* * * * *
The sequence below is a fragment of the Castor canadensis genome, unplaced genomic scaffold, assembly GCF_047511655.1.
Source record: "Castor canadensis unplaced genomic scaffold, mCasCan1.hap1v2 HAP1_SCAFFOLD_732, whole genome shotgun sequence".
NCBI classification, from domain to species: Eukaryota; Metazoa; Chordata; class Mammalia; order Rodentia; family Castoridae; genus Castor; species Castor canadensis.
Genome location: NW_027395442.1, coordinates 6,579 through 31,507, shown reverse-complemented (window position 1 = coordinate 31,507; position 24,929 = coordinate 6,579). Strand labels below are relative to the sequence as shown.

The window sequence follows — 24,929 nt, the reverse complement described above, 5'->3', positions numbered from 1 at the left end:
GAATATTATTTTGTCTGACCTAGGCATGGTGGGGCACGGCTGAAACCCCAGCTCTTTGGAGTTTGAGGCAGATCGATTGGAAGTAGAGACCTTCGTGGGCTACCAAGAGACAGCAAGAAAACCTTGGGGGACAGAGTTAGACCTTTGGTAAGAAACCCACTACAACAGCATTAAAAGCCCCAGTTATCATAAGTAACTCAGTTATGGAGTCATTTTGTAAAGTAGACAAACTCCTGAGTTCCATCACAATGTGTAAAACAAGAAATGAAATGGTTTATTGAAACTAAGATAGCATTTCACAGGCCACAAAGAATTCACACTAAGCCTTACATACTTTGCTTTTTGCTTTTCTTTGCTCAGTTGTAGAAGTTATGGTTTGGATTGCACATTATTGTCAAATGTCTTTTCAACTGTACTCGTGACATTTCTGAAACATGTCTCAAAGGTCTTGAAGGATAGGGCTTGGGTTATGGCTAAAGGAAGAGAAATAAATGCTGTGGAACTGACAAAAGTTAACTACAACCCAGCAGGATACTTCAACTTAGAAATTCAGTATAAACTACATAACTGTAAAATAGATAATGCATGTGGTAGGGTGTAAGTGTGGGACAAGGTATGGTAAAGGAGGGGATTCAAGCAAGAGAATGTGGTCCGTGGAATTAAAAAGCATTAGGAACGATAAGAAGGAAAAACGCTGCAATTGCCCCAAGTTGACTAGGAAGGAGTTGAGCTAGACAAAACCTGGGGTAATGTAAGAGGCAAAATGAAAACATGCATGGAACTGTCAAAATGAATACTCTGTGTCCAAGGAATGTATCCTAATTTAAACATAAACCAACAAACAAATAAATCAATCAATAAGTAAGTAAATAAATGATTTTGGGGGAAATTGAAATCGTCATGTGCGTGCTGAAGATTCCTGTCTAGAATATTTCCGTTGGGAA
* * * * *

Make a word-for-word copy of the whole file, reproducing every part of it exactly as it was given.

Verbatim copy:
The sequence below is a fragment of the Castor canadensis genome, unplaced genomic scaffold, assembly GCF_047511655.1.
Source record: "Castor canadensis unplaced genomic scaffold, mCasCan1.hap1v2 HAP1_SCAFFOLD_732, whole genome shotgun sequence".
NCBI classification, from domain to species: Eukaryota; Metazoa; Chordata; class Mammalia; order Rodentia; family Castoridae; genus Castor; species Castor canadensis.
Genome location: NW_027395442.1, coordinates 6,579 through 31,507, shown reverse-complemented (window position 1 = coordinate 31,507; position 24,929 = coordinate 6,579). Strand labels below are relative to the sequence as shown.

The window sequence follows — 24,929 nt, the reverse complement described above, 5'->3', positions numbered from 1 at the left end:
GAATATTATTTTGTCTGACCTAGGCATGGTGGGGCACGGCTGAAACCCCAGCTCTTTGGAGTTTGAGGCAGATCGATTGGAAGTAGAGACCTTCGTGGGCTACCAAGAGACAGCAAGAAAACCTTGGGGGACAGAGTTAGACCTTTGGTAAGAAACCCACTACAACAGCATTAAAAGCCCCAGTTATCATAAGTAACTCAGTTATGGAGTCATTTTGTAAAGTAGACAAACTCCTGAGTTCCATCACAATGTGTAAAACAAGAAATGAAATGGTTTATTGAAACTAAGATAGCATTTCACAGGCCACAAAGAATTCACACTAAGCCTTACATACTTTGCTTTTTGCTTTTCTTTGCTCAGTTGTAGAAGTTATGGTTTGGATTGCACATTATTGTCAAATGTCTTTTCAACTGTACTCGTGACATTTCTGAAACATGTCTCAAAGGTCTTGAAGGATAGGGCTTGGGTTATGGCTAAAGGAAGAGAAATAAATGCTGTGGAACTGACAAAAGTTAACTACAACCCAGCAGGATACTTCAACTTAGAAATTCAGTATAAACTACATAACTGTAAAATAGATAATGCATGTGGTAGGGTGTAAGTGTGGGACAAGGTATGGTAAAGGAGGGGATTCAAGCAAGAGAATGTGGTCCGTGGAATTAAAAAGCATTAGGAACGATAAGAAGGAAAAACGCTGCAATTGCCCCAAGTTGACTAGGAAGGAGTTGAGCTAGACAAAACCTGGGGTAATGTAAGAGGCAAAATGAAAACATGCATGGAACTGTCAAAATGAATACTCTGTGTCCAAGGAATGTATCCTAATTTAAACATAAACCAACAAACAAATAAATCAATCAATAAGTAAGTAAATAAATGATTTTGGGGGAAATTGAAATCGTCATGTGCGTGCTGAAGATTCCTGTCTAGAATATTTCCGTTGGGAA